CANGO (Cancer Non-Governmental Organisations) is an alliance of prominent cancer charities.
Julia Robertson made a special effort to come to our Fieldays site this year to explain if she had not visited us at the 2022 Fieldays, she probably would not have done anything about a spot on her face, which has since been diagnosed as melanoma.
MyLifeMatters is a collective of patient advocate organisations representing more than 1 million patients with cancers, rare disorders, diabetes, and other life limiting conditions calling for the New Zealand Government to start investing in new and breakthrough medicines at the same level as other OECD countries.
In this issue we feature two patient stories in this issue. Firstly, Julia Robertson and her husband who took the time to visit our team at this year’s Fieldays event at Mystery Creek to thank us for correctly diagnosing a malignant melanoma on her face. Then Emma de Teliga, who was generous enough to share her journey since she was diagnosed with melanoma and why she still feels lucky despite completely having her life turned upside down. Plus, lots more!
Melanoma New Zealand is welcoming National’s policy announcement to fund 13 essential cancer medicines, saying it is a much-needed lifeline and will improve patient outcomes for thousands of New Zealanders.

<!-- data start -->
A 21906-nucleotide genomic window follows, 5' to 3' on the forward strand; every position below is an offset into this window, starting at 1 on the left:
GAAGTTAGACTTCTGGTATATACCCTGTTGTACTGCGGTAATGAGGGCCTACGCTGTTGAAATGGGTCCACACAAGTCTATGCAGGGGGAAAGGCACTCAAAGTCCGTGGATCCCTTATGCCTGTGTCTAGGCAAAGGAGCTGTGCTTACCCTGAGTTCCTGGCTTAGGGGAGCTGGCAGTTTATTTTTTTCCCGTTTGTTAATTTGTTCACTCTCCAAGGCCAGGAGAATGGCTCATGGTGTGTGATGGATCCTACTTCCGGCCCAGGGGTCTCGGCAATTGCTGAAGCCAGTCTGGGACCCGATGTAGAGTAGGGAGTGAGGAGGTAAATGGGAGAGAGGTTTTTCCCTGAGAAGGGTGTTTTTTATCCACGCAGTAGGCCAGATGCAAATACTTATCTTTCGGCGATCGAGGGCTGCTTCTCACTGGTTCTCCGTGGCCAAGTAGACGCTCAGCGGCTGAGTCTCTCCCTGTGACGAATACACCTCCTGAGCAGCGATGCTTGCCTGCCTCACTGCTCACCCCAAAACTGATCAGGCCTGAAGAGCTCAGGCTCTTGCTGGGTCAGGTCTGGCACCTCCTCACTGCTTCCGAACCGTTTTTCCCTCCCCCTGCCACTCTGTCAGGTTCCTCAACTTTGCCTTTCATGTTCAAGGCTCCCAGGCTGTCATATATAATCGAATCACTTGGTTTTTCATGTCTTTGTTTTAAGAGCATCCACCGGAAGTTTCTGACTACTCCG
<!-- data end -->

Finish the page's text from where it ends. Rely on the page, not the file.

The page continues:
Our Board Trustee, Dr Sonja Bodley spoke on TVNZ’s Breakfast show about the sunbeds and why they should be banned in New Zealand.
PHARMAC’s lack of funding makes life-saving and life-extending treatments financially out of reach for many New Zealanders.
To help Melanoma New Zealand raise awareness, our Founding Patron, Lynn Stratford, generously sponsored the opportunity to have all of this season’s Mainland Tactix netball home games feature ball deliverers with a family connection to melanoma.
Great Barrier Island local Lisa Davenport uses airtime during her weekly Friday morning
Aotea FM radio show to help raise awareness about melanoma.
When former port worker Jason Hooker was diagnosed with stage 4 melanoma in January this year, his whānau had just celebrated the news that their 19-year-old son, Mikes, had gone into remission after a seven-year battle with brain and spine cancer.